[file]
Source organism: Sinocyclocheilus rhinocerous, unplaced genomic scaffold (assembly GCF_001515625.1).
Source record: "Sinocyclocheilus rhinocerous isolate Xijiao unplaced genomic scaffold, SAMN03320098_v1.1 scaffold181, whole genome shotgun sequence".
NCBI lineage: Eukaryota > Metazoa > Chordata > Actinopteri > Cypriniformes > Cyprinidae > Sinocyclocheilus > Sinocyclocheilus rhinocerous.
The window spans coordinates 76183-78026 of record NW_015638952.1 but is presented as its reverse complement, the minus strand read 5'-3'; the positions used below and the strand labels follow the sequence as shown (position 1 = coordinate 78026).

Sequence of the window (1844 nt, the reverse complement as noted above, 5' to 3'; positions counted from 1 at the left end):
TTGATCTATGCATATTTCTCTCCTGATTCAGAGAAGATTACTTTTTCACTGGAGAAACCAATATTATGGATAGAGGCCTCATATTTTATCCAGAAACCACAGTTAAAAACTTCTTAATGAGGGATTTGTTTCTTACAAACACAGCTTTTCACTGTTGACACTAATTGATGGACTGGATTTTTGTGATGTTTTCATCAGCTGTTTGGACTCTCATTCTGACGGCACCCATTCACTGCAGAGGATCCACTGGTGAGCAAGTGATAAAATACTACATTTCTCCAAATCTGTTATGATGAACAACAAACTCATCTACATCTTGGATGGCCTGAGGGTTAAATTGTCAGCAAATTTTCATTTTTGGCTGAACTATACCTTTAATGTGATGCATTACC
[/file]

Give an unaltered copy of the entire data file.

Source organism: Sinocyclocheilus rhinocerous, unplaced genomic scaffold (assembly GCF_001515625.1).
Source record: "Sinocyclocheilus rhinocerous isolate Xijiao unplaced genomic scaffold, SAMN03320098_v1.1 scaffold181, whole genome shotgun sequence".
NCBI lineage: Eukaryota > Metazoa > Chordata > Actinopteri > Cypriniformes > Cyprinidae > Sinocyclocheilus > Sinocyclocheilus rhinocerous.
The window spans coordinates 76183-78026 of record NW_015638952.1 but is presented as its reverse complement, the minus strand read 5'-3'; the positions used below and the strand labels follow the sequence as shown (position 1 = coordinate 78026).

Sequence of the window (1844 nt, the reverse complement as noted above, 5' to 3'; positions counted from 1 at the left end):
TTGATCTATGCATATTTCTCTCCTGATTCAGAGAAGATTACTTTTTCACTGGAGAAACCAATATTATGGATAGAGGCCTCATATTTTATCCAGAAACCACAGTTAAAAACTTCTTAATGAGGGATTTGTTTCTTACAAACACAGCTTTTCACTGTTGACACTAATTGATGGACTGGATTTTTGTGATGTTTTCATCAGCTGTTTGGACTCTCATTCTGACGGCACCCATTCACTGCAGAGGATCCACTGGTGAGCAAGTGATAAAATACTACATTTCTCCAAATCTGTTATGATGAACAACAAACTCATCTACATCTTGGATGGCCTGAGGGTTAAATTGTCAGCAAATTTTCATTTTTGGCTGAACTATACCTTTAATGTGATGCATTACC